Pelagic thresher shark

 Alopias pelagicus

Pelagic thresher shark (Alopias pelagicus).

Distribution: Worldwide in temperate and tropical waters. The more tropical pelagic thresher shark generally moves into California waters during periodic warm water episodes relating to El Nino conditions, being more abundant to the south off the Pacific coast of northern Mexico. When it occupies epipelagic habitat within the US West Coast EEZ, it usually does not range north of southern California waters. Associated with sea surface temperatures 21°C and warmer. Neonates and juveniles are not often observed in the Southern California Bight, near the Mexican border.  Large juveniles and adults occur primarily south of Point Conception in warm water years, east of Santa Rosa-Cortes Ridge where water is warmest. Half are adults and half are large juveniles. Females outnumber males 5:1 and 41% of females were found to be pregnant. No discernible difference in distribution among stages. 

Growth and DevelopmentOvoviviparous, about 2 pups/litter born 130-160 cm total length (TL). Sexual maturity is usually reached around 250-300 cm, with maximum reported size around 365 cm TL.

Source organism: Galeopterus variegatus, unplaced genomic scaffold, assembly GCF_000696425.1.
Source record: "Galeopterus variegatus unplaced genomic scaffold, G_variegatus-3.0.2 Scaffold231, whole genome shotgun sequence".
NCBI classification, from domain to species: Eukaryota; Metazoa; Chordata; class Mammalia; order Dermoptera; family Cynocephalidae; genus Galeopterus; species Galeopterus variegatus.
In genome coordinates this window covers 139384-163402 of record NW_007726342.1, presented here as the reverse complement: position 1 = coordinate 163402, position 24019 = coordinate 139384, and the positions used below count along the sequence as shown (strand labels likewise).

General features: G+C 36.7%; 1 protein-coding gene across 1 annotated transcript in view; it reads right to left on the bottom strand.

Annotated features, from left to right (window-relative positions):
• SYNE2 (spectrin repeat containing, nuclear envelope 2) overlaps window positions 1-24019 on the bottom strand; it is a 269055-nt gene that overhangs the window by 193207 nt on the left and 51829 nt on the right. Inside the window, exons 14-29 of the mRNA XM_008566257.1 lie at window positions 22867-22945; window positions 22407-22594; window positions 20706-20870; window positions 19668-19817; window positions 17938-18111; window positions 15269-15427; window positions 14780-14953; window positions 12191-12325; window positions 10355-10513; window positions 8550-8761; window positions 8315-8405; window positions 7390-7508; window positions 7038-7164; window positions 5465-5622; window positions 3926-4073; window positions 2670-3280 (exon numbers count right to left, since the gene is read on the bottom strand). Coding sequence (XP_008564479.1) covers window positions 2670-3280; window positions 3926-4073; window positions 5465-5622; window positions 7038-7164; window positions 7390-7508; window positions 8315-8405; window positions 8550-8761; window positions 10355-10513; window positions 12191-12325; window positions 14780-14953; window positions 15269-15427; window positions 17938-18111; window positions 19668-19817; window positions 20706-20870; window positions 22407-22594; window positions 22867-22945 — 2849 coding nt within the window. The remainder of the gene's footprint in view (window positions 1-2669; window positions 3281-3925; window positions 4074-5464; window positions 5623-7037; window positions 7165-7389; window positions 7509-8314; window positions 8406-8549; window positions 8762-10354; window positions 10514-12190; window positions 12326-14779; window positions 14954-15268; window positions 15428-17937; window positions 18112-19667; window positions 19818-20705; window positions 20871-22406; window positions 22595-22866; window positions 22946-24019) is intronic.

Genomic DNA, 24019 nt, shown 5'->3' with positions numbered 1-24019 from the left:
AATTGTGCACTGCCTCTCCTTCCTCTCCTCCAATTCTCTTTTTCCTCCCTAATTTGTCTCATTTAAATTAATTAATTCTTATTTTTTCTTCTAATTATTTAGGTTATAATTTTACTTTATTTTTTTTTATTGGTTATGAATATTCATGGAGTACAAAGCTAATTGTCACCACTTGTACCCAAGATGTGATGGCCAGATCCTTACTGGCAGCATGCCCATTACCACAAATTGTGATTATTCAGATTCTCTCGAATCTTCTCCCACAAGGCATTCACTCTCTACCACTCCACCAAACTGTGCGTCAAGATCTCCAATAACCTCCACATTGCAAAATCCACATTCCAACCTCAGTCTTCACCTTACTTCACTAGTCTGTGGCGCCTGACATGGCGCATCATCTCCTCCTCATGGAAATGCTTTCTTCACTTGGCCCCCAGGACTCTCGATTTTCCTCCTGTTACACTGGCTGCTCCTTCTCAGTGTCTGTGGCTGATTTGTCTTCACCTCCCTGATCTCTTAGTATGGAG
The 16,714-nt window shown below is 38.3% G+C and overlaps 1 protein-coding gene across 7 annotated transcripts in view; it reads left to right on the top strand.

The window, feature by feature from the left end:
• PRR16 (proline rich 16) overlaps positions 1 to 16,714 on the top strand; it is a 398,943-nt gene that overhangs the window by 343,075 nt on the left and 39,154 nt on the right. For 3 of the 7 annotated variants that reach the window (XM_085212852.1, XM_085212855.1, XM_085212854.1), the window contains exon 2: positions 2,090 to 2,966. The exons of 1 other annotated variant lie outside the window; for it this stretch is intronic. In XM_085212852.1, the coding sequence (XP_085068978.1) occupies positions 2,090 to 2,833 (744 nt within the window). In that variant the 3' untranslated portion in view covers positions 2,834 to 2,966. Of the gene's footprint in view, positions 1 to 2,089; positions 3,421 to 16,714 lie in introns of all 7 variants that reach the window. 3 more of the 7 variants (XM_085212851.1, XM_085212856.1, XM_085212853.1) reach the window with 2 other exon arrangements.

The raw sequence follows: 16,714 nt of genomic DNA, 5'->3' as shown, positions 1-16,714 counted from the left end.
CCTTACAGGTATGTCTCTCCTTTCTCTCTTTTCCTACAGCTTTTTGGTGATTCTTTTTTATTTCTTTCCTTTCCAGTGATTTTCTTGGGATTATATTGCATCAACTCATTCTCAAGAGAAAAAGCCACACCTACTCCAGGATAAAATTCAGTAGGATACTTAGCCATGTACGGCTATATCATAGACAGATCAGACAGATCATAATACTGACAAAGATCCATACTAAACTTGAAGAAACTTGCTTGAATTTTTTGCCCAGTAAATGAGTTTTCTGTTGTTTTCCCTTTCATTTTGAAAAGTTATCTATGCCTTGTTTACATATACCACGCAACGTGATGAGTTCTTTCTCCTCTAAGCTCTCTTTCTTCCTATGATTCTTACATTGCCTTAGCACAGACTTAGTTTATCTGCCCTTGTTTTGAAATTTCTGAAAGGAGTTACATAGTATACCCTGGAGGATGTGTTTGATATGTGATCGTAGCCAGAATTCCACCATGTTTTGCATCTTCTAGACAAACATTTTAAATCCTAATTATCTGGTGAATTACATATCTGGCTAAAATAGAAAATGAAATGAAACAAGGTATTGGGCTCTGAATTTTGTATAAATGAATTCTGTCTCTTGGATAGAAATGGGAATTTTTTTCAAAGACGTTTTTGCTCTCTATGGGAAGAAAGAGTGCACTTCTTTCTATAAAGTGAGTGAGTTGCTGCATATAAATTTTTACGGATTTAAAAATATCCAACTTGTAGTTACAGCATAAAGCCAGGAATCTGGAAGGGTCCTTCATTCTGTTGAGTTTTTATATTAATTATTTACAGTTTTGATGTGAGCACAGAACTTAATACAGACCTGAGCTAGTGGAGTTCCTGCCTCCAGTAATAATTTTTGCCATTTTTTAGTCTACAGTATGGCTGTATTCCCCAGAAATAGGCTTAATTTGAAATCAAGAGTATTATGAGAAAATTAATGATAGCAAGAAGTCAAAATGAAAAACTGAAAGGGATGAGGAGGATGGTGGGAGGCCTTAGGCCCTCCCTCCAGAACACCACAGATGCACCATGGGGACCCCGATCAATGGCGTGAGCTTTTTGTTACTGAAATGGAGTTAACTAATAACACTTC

Feeding: Thresher sharks have been observed to use their long caudal fin to bunch up, disorient and stun prey at or near the surface and are often caught on longlines tailhooked.Prey items from California and other waters include anchovy, Pacific sardine, herring, mackerel, Pacific hake, lancetfish, lanternfishes, Pacific salmon, squids, octopus, pelagic red crab, and shrimp. Secondarily, grunion and other atherinids, louvar, white croaker, queenfish, Pacific sanddab and pelagic red crab.

Conservation Status and Management: The pelagic thresher has not be evaluated for conservation status, however, they are subject to bycatch in fisheries worldwide.  

Last modified: 12/8/2015